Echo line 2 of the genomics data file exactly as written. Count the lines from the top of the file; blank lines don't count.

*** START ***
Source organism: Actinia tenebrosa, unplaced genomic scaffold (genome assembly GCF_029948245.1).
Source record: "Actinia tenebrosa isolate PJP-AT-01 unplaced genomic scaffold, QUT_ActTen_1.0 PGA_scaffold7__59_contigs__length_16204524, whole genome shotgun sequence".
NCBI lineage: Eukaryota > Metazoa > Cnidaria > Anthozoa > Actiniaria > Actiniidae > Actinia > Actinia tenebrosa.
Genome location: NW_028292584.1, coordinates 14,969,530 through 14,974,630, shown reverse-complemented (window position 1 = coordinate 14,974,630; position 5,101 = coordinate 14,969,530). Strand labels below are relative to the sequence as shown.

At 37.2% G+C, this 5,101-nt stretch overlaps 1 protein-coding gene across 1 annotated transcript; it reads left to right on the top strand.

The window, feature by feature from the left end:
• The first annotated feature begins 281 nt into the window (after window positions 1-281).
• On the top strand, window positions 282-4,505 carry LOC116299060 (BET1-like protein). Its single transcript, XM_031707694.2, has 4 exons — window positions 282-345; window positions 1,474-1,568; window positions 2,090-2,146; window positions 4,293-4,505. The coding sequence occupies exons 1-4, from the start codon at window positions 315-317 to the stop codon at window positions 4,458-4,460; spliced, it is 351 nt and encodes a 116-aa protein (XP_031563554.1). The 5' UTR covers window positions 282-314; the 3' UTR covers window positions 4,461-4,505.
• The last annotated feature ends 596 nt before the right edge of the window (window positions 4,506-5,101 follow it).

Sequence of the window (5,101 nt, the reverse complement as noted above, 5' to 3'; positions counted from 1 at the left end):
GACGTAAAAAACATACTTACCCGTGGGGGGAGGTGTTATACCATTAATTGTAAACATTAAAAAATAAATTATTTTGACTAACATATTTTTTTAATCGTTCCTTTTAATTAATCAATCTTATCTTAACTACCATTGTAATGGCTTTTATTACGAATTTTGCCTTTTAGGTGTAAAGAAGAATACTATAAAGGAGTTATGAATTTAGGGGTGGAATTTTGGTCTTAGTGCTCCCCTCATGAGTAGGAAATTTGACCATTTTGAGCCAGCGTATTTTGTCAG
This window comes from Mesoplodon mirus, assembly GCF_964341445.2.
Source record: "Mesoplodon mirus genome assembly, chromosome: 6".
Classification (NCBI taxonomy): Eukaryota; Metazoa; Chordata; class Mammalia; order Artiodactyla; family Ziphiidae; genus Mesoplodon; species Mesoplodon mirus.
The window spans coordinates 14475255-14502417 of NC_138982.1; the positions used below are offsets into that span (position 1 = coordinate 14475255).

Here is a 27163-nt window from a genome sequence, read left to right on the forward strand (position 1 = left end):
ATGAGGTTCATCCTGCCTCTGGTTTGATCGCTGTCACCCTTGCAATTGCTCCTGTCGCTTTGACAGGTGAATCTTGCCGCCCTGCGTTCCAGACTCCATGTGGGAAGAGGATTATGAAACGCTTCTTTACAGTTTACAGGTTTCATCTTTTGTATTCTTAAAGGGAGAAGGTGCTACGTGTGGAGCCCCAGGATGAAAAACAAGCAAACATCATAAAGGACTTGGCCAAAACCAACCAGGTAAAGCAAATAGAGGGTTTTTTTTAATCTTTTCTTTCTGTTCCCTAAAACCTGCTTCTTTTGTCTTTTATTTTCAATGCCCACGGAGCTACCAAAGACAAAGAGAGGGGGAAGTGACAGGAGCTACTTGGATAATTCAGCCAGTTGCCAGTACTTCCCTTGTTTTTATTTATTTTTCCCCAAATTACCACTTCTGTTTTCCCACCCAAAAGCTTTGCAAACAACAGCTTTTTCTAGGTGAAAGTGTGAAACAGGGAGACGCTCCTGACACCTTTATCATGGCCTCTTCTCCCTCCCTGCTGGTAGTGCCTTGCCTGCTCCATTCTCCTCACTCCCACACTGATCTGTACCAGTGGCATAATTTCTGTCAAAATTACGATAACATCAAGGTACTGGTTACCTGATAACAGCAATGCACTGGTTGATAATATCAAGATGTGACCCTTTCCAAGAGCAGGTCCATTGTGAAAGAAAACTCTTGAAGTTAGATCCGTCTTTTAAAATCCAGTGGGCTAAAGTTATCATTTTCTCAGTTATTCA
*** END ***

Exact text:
Source record: "Actinia tenebrosa isolate PJP-AT-01 unplaced genomic scaffold, QUT_ActTen_1.0 PGA_scaffold7__59_contigs__length_16204524, whole genome shotgun sequence".